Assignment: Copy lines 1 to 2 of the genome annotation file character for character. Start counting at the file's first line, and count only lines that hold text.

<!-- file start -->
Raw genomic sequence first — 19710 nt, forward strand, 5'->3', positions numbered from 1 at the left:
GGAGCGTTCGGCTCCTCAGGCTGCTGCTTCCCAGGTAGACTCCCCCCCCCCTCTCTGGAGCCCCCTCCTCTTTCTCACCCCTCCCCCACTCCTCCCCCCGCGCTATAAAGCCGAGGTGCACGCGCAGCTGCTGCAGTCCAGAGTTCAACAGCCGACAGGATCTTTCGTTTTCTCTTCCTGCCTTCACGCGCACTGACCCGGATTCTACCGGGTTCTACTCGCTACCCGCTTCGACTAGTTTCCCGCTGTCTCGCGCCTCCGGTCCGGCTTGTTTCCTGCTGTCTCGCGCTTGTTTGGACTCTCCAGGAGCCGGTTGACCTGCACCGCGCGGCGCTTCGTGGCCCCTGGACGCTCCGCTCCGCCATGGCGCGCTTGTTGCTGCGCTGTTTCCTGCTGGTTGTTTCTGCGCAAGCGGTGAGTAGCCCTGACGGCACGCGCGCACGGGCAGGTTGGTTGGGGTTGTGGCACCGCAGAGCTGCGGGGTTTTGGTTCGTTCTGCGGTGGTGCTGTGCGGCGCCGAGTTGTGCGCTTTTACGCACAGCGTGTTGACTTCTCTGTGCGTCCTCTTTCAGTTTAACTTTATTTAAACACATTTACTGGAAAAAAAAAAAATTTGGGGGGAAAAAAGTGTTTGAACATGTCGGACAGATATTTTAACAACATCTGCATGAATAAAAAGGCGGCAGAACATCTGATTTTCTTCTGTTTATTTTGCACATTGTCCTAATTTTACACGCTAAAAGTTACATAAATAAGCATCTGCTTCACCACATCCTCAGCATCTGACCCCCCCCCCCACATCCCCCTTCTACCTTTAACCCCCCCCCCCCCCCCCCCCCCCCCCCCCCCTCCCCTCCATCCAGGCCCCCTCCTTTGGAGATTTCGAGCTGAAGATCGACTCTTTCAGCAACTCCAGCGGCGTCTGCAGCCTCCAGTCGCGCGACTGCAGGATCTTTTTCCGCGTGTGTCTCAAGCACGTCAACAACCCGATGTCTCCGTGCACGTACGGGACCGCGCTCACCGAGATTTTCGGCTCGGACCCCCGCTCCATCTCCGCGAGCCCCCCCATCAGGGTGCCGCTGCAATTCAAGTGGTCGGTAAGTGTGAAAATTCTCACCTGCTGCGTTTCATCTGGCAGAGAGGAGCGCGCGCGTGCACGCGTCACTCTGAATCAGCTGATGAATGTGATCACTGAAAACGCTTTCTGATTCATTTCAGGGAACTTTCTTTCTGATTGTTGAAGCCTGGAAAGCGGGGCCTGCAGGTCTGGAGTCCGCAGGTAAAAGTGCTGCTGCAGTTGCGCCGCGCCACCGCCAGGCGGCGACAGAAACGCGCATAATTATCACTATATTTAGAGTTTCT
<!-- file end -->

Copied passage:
Raw genomic sequence first — 19710 nt, forward strand, 5'->3', positions numbered from 1 at the left:
GGAGCGTTCGGCTCCTCAGGCTGCTGCTTCCCAGGTAGACTCCCCCCCCCCTCTCTGGAGCCCCCTCCTCTTTCTCACCCCTCCCCCACTCCTCCCCCCGCGCTATAAAGCCGAGGTGCACGCGCAGCTGCTGCAGTCCAGAGTTCAACAGCCGACAGGATCTTTCGTTTTCTCTTCCTGCCTTCACGCGCACTGACCCGGATTCTACCGGGTTCTACTCGCTACCCGCTTCGACTAGTTTCCCGCTGTCTCGCGCCTCCGGTCCGGCTTGTTTCCTGCTGTCTCGCGCTTGTTTGGACTCTCCAGGAGCCGGTTGACCTGCACCGCGCGGCGCTTCGTGGCCCCTGGACGCTCCGCTCCGCCATGGCGCGCTTGTTGCTGCGCTGTTTCCTGCTGGTTGTTTCTGCGCAAGCGGTGAGTAGCCCTGACGGCACGCGCGCACGGGCAGGTTGGTTGGGGTTGTGGCACCGCAGAGCTGCGGGGTTTTGGTTCGTTCTGCGGTGGTGCTGTGCGGCGCCGAGTTGTGCGCTTTTACGCACAGCGTGTTGACTTCTCTGTGCGTCCTCTTTCAGTTTAACTTTATTTAAACACATTTACTGGAAAAAAAAAAAATTTGGGGGGAAAAAAGTGTTTGAACATGTCGGACAGATATTTTAACAACATCTGCATGAATAAAAAGGCGGCAGAACATCTGATTTTCTTCTGTTTATTTTGCACATTGTCCTAATTTTACACGCTAAAAGTTACATAAATAAGCATCTGCTTCACCACATCCTCAGCATCTGACCCCCCCCCCCACATCCCCCTTCTACCTTTAACCCCCCCCCCCCCCCCCCCCCCCCCCCCCCCTCCCCTCCATCCAGGCCCCCTCCTTTGGAGATTTCGAGCTGAAGATCGACTCTTTCAGCAACTCCAGCGGCGTCTGCAGCCTCCAGTCGCGCGACTGCAGGATCTTTTTCCGCGTGTGTCTCAAGCACGTCAACAACCCGATGTCTCCGTGCACGTACGGGACCGCGCTCACCGAGATTTTCGGCTCGGACCCCCGCTCCATCTCCGCGAGCCCCCCCATCAGGGTGCCGCTGCAATTCAAGTGGTCGGTAAGTGTGAAAATTCTCACCTGCTGCGTTTCATCTGGCAGAGAGGAGCGCGCGCGTGCACGCGTCACTCTGAATCAGCTGATGAATGTGATCACTGAAAACGCTTTCTGATTCATTTCAGGGAACTTTCTTTCTGATTGTTGAAGCCTGGAAAGCGGGGCCTGCAGGTCTGGAGTCCGCAGGTAAAAGTGCTGCTGCAGTTGCGCCGCGCCACCGCCAGGCGGCGACAGAAACGCGCATAATTATCACTATATTTAGAGTTTCT